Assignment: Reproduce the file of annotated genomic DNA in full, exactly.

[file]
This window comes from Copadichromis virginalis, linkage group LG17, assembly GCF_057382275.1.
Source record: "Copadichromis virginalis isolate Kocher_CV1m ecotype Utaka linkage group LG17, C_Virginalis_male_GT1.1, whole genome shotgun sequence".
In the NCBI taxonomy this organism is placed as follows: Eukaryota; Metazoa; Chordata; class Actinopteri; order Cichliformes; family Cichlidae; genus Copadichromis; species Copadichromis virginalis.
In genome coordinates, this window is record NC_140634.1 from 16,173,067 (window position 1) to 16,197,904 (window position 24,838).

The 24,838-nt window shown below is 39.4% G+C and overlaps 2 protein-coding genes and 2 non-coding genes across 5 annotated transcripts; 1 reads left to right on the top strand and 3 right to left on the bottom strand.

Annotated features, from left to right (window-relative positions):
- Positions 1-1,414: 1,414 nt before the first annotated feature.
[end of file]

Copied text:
This window comes from Copadichromis virginalis, linkage group LG17, assembly GCF_057382275.1.
Source record: "Copadichromis virginalis isolate Kocher_CV1m ecotype Utaka linkage group LG17, C_Virginalis_male_GT1.1, whole genome shotgun sequence".
In the NCBI taxonomy this organism is placed as follows: Eukaryota; Metazoa; Chordata; class Actinopteri; order Cichliformes; family Cichlidae; genus Copadichromis; species Copadichromis virginalis.
In genome coordinates, this window is record NC_140634.1 from 16,173,067 (window position 1) to 16,197,904 (window position 24,838).

The 24,838-nt window shown below is 39.4% G+C and overlaps 2 protein-coding genes and 2 non-coding genes across 5 annotated transcripts; 1 reads left to right on the top strand and 3 right to left on the bottom strand.

Annotated features, from left to right (window-relative positions):
- Positions 1-1,414: 1,414 nt before the first annotated feature.